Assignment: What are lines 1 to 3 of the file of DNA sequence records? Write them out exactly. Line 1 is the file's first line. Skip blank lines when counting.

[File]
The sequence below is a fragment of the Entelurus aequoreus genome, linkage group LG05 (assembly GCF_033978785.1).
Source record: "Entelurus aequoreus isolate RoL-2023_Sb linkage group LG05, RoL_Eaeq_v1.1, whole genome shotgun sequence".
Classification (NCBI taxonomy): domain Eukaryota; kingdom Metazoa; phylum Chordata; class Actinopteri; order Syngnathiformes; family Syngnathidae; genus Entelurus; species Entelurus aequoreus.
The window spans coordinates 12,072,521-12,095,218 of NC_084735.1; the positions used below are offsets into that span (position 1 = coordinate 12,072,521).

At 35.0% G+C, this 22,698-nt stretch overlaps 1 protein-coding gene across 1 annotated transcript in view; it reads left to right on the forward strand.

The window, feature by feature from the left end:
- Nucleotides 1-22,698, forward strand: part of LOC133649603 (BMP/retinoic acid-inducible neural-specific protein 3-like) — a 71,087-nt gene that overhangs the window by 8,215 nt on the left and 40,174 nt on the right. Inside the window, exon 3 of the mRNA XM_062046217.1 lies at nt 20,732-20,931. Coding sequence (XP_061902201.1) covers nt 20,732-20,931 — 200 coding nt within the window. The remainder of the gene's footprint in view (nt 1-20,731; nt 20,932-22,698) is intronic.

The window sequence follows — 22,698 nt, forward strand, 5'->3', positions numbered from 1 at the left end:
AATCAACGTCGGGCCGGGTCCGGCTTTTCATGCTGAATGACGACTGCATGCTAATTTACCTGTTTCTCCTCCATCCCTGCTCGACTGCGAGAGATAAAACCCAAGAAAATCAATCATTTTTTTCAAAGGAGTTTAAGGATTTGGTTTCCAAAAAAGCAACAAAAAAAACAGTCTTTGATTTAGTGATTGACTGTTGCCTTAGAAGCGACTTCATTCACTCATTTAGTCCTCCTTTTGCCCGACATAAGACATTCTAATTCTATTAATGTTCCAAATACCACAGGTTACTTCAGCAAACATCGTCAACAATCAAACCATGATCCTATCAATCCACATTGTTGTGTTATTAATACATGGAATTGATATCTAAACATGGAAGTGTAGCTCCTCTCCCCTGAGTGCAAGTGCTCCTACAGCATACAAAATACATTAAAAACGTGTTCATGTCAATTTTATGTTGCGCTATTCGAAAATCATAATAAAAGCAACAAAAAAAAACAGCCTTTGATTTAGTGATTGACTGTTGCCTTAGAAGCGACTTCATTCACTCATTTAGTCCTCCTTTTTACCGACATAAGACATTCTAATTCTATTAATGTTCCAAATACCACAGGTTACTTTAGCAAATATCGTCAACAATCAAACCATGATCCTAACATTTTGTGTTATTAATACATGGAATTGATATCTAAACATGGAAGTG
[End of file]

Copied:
The sequence below is a fragment of the Entelurus aequoreus genome, linkage group LG05 (assembly GCF_033978785.1).
Source record: "Entelurus aequoreus isolate RoL-2023_Sb linkage group LG05, RoL_Eaeq_v1.1, whole genome shotgun sequence".
Classification (NCBI taxonomy): domain Eukaryota; kingdom Metazoa; phylum Chordata; class Actinopteri; order Syngnathiformes; family Syngnathidae; genus Entelurus; species Entelurus aequoreus.